In conversation with Jairo Zaldua and Nicola Green, a collaborative partnership who are part of a co-operative called East London Printmakers.
Working from their studio in Mile End, as part of Acme, they also undertake freelance mobile screen printing workshops. Jairo studied Fine Art Printmaking at the University of Hertfordshire and Nicola studied at the Roehampton Institute.
Can you talk about your journey into or interest the arts?
We have always been intrigued by the arts. Art, film, literature and music have always been integral to our lives and our sense of purpose. It was and still is our ‘get out of jail free card’.
Although we initially exhibited as separate artists, it seemed like a natural progression as a couple, working through projects together. We discovered very quickly how advantageous it was to bring our ideas together.
As our practice evolved, we became fascinated with alternating mental states as depicted in literature and the arts; the boundary between what is real and imagined. We also like interacting with communities to provide expressive and immersive experiences.
We began with a group collaboration based on ‘The Yellow Wallpaper’ by Charlotte Perkins Gilman, then collaborated with a Japanese dance artist on a project based on Nikolai Gogol’s ‘Diary of a Madman’. This eventually led to one of our current projects ‘Imaginary Friends’.
Do you use a sketchbook? I’m interested in what a sketchbook means to you and your work?, or how people develop their ideas.
Although we do use a sketchbook on occasion, particularly for mark making and very rough ideas, most of our documentation tends to be on random pieces of scrap paper, paper stencils, collage and digital montages.
We think of the sketchbook as an open body of working ideas, an archive to revisit and as a catalyst for new thought.
We have (surprisingly) discovered that some of our earlier sketches or montages can be reconfigured and these have fed into and inspired our current projects.
How does the process of collaboration work within your practice? Are there positives and negatives to this?
It’s definitely more of a unity as we endeavour to pool our resources together. One of us might make the initial marks, but we will quite rapidly swap roles in the process. It’s really an instinct and what feels right. We have always loved collaborations because they expand and challenge us through to the limits of our medium. We have also worked with performers and installation projects. Working with dance artist Katsura Isobe on ‘Fragments’ – a project based on Nikolai Gogol’s ‘Diary of a Madman’, we learnt a lot from observing each other’s methodology and disciplines.
Can you talk about this and influences upon your work or recurrent themes?
Our influences are quite diverse and wide-ranging. From expressionistic and surrealistic artists such as Munch, Odilon Redon, Kurt Schwitters, Egon Schiele, Klimt, Franz Marc, Dora Carrington to Anselm Kiefer, Chiharu Shiota, David Lynch, Jean Cocteau and the Chapman Brothers. We are also influenced by contemporary dancers and choreographers such as Pina Bausch, William Forsythe, Marina Abramović and James Thiérrée.
Printmakers such as Rauschenberg were inspirational. He has a very experimental approach to the medium.
We also like interacting with communities to provide expressive and immersive experiences. This eventually led to one of our current projects ‘Imaginary Friends’.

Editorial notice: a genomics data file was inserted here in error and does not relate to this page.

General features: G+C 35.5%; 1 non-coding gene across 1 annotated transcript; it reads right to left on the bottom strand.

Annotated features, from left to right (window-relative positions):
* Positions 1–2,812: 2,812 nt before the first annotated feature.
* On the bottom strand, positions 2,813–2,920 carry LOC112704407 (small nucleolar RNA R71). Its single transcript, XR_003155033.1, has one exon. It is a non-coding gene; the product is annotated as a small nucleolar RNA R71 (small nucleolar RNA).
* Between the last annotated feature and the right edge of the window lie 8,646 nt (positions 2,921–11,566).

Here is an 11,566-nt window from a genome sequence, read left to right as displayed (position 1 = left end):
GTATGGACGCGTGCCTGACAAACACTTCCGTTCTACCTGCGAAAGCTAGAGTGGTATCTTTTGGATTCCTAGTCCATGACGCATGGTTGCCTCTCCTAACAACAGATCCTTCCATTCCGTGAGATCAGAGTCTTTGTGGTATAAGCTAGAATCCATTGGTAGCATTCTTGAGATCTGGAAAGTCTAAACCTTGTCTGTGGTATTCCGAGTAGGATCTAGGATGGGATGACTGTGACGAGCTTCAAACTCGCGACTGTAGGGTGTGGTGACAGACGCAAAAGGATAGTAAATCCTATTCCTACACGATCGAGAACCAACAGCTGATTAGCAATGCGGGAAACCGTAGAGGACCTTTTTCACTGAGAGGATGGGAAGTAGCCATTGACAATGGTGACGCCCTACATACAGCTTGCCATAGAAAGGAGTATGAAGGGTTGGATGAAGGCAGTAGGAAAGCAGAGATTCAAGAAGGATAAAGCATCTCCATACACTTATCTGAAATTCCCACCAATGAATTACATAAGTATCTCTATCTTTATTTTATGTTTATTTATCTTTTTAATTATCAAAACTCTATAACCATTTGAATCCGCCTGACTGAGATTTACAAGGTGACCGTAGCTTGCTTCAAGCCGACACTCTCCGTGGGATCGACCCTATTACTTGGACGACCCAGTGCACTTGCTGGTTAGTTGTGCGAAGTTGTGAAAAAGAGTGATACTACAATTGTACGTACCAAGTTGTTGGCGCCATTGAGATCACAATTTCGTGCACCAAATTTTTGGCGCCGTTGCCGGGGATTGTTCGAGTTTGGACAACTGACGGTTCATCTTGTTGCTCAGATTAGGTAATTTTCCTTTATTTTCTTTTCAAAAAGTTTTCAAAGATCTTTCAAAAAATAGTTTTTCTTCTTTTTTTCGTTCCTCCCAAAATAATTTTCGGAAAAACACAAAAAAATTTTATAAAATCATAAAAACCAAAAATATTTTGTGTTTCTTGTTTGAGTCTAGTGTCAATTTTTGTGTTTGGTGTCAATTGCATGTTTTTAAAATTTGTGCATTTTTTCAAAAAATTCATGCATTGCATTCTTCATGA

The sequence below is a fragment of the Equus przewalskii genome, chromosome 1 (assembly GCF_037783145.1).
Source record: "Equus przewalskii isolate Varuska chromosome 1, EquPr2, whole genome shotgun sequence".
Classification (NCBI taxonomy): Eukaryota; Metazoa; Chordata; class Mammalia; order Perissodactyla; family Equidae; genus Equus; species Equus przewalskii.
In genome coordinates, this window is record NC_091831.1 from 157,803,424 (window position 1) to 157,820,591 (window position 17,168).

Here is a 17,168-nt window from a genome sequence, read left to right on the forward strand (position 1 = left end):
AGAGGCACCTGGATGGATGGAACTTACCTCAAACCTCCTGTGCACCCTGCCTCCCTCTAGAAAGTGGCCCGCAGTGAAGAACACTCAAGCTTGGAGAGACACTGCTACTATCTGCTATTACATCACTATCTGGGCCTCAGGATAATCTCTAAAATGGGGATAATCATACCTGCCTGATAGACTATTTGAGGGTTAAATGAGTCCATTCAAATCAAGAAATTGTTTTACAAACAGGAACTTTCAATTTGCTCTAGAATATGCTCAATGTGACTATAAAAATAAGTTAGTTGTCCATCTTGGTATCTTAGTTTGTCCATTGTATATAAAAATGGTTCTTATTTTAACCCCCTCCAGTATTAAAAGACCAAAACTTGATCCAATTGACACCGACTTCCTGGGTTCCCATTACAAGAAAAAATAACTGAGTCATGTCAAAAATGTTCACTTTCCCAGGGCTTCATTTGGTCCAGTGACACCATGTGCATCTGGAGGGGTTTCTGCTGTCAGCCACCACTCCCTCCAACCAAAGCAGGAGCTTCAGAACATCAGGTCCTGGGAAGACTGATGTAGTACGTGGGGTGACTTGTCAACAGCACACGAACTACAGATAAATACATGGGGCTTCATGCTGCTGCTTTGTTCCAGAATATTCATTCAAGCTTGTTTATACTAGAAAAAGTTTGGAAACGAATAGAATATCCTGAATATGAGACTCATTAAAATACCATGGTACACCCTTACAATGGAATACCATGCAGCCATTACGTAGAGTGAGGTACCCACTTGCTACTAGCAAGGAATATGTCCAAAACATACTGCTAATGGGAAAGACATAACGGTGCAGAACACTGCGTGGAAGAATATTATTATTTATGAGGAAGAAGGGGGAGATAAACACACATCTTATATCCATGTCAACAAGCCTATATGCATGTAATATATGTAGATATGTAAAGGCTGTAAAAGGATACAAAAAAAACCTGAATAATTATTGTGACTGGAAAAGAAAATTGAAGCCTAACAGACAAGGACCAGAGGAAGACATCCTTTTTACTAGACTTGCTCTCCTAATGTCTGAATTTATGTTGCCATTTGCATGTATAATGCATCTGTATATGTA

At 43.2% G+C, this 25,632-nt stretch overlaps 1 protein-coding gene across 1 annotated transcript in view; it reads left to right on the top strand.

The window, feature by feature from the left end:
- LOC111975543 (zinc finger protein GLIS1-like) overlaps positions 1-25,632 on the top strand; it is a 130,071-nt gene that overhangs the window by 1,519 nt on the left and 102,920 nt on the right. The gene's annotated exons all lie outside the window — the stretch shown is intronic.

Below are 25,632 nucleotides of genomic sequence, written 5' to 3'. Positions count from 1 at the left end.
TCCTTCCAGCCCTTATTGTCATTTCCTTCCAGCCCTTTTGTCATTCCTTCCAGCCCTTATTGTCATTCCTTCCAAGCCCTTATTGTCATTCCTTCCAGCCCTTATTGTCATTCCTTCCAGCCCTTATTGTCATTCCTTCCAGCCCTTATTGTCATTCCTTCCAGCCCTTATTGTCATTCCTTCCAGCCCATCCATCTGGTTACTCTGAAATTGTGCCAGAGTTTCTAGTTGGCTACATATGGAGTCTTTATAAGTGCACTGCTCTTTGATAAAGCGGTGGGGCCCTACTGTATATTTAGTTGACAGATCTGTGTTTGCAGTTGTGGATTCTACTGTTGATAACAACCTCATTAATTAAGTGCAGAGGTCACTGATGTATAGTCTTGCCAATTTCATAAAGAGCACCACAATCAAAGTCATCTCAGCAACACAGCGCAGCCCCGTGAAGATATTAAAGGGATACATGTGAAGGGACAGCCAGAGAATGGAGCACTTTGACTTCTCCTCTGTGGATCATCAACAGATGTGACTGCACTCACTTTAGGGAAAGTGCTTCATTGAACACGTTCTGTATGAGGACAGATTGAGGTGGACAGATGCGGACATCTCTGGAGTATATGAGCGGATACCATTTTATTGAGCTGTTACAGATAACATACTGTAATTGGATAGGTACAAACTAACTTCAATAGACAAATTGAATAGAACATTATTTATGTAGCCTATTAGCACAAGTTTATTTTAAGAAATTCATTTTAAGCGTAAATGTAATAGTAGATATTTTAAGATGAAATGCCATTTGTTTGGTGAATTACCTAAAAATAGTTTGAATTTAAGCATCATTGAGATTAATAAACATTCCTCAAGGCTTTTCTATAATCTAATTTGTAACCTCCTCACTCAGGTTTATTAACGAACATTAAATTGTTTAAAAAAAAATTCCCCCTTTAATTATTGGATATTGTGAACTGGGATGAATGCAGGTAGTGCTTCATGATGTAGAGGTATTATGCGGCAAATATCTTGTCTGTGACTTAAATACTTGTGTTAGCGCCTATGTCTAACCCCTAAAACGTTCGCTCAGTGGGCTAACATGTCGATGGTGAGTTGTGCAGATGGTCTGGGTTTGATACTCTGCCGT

Since the lockdown, we decided to reopen our Imaginary Friends project but with a different slant. Initially, it was just going to be the two of us involved, but we decided to expand on this virtual collaboration and include Elin Doyle (actor/video artist), Jasmine Kahlia (Multi-disciplinary artist) and Tobias de Zaldua (soundscapes).
We asked the public to write a brief description of their idealised imaginary friend to accompany them during this period of isolation. Together, we wanted to create a sequence of images and creativity all acting as a visual response of their descriptions. We intend to run the project until the lockdown ends, though we may extend it. We converted our small kitchen table into a mini art studio for this project.
Can you talk about your process of working? How do you work, how often, is there a particular pattern?
Prior to lockdown, we would use our studio on a regular basis as well as creating ideas at home, but at present we have set up our kitchen table as a mini print studio. With the absence of the usual equipment and facilities, we have had to work very much within our restrictions. We also create collages and they are more adaptable.
Everything in our practice is very interrelated and the main pattern that is most apparent is that there is a strong element of chance and experimentation.
Do you find the process of creating work relaxing or therapeutic? I’ve become increasingly interested in the relationship of the sketchbook and the work to the artist.
The process of creating our artwork has its definite moments of being therapeutic and we do feel sometimes transported, as well as mentally elevated, as if subconsciously guided. However, there are times when it also becomes very intense; time pressures, and the fragility of some of our prints, thus all emotions are present in the process. As printmakers who favor taking risks, after the build-up of layers, it can be that last print out that can make or break the image.
With reference to sketchbooks; we often create a few versions of the same image which allows us to experiment with our working ideas, therefore enabling us to push our concepts further whilst maintaining the original template.
Sketchbooks and sketched ideas are vital to allowing us to make mistakes and progress.
Installation images courtesy of Katsura Isobe, dance artist and Gigi Giannella, photographer.